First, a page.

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Not too many years ago, attempting to work with mapping software required specialized knowledge. This limited the work of scholars in the humanities who were interested in integrating spatial tools in their scholarship. Mapping Software such as ArcGIS were difficult to master. The launch of google maps in 2005 and the readily availability of google maps API went a long way to solving this problem. Today, we have many open-source mapping tools that require very little expert knowledge to adopt. One such platform is CartoDB. As a historian with interest in digital scholarship, I find CartoDB easy to use and actually fun to work with. CartoDB has a free edition but there are limitations on these accounts. For big long term projects, ta paid account is the best option.

CartoDB does not require you to download any software on your computer. It harnesses the power of cloud computing to deliver the mapping service online. To begin, a user needs to upload data into their website. The data I have used in this exercise are the WPA Slave Narratives of interviews conducted in Alabama. The data was in a .csv and contained information such as the names of the interviewees and interviewers, date and place of interviews, age of interviewees, place of birth, etc. All I needed to do was to drag that file that contained my dataset into a box provided on their website. This immediately created a simple map for me with points showing where the interviews were conducted. When you click on each of these orange points, it shows you the number of records and you can actually edit the data. See image below of the simple map.

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You can also see the dataset uploaded in Data View. See below a snapshot of the data that I uploaded.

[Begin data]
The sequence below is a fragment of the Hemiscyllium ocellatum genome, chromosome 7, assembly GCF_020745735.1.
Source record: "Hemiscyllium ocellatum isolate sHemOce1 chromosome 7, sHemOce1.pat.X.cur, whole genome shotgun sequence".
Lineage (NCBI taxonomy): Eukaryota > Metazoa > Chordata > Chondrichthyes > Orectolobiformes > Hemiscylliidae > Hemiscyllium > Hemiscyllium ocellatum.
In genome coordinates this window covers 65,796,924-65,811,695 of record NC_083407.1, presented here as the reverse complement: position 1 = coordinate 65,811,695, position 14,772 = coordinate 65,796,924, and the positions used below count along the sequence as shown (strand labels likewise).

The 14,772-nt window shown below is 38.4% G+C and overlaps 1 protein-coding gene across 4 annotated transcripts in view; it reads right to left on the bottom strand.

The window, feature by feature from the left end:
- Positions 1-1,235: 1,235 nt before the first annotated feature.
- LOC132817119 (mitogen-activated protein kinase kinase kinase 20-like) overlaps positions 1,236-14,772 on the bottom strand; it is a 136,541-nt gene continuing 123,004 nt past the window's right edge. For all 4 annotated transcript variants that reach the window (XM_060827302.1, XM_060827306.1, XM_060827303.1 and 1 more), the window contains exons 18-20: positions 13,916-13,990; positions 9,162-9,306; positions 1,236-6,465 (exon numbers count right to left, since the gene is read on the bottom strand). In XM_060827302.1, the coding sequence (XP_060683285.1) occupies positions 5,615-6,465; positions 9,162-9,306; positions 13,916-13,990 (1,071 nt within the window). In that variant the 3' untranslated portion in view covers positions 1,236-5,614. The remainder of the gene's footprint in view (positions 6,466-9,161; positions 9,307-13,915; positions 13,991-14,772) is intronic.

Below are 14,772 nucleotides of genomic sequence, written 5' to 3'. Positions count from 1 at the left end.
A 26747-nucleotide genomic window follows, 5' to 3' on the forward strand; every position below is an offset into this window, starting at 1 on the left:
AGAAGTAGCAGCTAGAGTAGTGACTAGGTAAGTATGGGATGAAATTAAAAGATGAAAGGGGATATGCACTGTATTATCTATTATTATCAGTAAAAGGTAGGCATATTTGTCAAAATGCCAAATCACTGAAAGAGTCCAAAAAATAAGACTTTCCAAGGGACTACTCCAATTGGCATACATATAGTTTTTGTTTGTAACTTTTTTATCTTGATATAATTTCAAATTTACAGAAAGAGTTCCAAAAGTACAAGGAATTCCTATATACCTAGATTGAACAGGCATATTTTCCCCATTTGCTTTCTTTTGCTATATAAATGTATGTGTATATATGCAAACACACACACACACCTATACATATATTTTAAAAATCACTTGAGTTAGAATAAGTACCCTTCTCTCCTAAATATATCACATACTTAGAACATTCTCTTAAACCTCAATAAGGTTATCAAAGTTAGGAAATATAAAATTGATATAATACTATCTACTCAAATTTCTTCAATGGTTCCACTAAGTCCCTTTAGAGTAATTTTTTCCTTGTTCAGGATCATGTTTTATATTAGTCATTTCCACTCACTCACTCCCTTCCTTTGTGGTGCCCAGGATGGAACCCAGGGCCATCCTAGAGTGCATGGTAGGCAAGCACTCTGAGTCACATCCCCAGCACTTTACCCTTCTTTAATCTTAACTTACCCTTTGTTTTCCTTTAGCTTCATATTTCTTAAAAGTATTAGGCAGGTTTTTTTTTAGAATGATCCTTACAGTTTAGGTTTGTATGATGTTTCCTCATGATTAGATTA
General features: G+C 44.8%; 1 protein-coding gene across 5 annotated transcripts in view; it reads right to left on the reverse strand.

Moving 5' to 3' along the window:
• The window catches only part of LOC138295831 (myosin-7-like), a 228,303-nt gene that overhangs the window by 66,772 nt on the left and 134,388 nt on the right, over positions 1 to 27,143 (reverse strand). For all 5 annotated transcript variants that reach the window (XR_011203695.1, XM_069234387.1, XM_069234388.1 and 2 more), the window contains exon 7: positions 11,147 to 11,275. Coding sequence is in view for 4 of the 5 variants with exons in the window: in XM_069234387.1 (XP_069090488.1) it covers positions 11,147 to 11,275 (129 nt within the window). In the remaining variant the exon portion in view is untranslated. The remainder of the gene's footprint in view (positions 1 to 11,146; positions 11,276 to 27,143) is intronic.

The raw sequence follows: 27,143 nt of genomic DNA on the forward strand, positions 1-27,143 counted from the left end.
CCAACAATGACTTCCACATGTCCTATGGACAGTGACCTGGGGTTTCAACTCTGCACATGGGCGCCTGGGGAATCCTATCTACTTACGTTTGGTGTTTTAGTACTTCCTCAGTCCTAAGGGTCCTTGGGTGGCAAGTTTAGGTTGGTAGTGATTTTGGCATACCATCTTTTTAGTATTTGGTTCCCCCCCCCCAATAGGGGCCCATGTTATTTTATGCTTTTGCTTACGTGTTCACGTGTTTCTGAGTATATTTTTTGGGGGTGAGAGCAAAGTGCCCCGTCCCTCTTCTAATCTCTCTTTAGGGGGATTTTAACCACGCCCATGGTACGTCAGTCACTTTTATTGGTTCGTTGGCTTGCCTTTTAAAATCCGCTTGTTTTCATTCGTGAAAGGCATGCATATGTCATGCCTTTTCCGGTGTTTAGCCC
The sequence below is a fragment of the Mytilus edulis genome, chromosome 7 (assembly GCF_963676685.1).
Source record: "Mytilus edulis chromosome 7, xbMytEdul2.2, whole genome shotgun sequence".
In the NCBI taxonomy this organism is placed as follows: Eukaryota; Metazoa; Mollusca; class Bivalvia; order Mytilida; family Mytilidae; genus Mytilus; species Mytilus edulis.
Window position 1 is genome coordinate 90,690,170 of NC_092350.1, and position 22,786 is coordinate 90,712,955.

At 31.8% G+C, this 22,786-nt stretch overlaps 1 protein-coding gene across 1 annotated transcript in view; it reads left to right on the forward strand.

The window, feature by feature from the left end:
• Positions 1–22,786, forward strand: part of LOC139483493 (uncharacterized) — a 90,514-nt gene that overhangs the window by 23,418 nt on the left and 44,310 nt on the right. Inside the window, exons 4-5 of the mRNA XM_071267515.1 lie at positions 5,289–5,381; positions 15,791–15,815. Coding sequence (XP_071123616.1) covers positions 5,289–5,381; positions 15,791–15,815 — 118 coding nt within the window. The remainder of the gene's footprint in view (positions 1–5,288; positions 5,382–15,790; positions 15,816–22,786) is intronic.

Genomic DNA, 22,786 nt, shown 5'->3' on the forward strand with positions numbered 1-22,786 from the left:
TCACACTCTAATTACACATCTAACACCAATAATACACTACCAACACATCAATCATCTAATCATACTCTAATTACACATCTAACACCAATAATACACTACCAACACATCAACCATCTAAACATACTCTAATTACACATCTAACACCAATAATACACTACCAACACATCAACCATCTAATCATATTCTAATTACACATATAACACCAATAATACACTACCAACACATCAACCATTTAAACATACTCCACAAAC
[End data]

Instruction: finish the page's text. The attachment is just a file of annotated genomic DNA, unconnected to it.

Data View

CartoDB allows you to use that data and create different kinds of maps. You can create a cluster map, a heatmap, a density map, intensity map, torque map, etc. All of these maps can be simply created by just clicking on the map in the Map Wizard. The Map Wizard is a little icon on the right of the map page that looks like a paintbrush. This wizard allows you to select the type of map that you want and also select the different parameters for that map. You can also animate the maps.

Supposing you are working with multiple datasets, CartoDB allows you to do that simply. On the right side of the top of the map, they is a + sign that allows you to overlay another dataset on your map. This is as simple as dropping a link to that dataset and everything is loaded and laid on top. In my example, I again used dataset from the WPA Slave Narratives but this data shows the places that the interviewees were enslaved. I can now show the new dataset in my map.

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Why is this important? Plugging this huge dataset in a map makes it easier to visualize and analyze the narratives. The maps created are easy to export or publish. You can embed the map on your website or blog, add it to your applications or generate an online link. I have embedded the map I created below.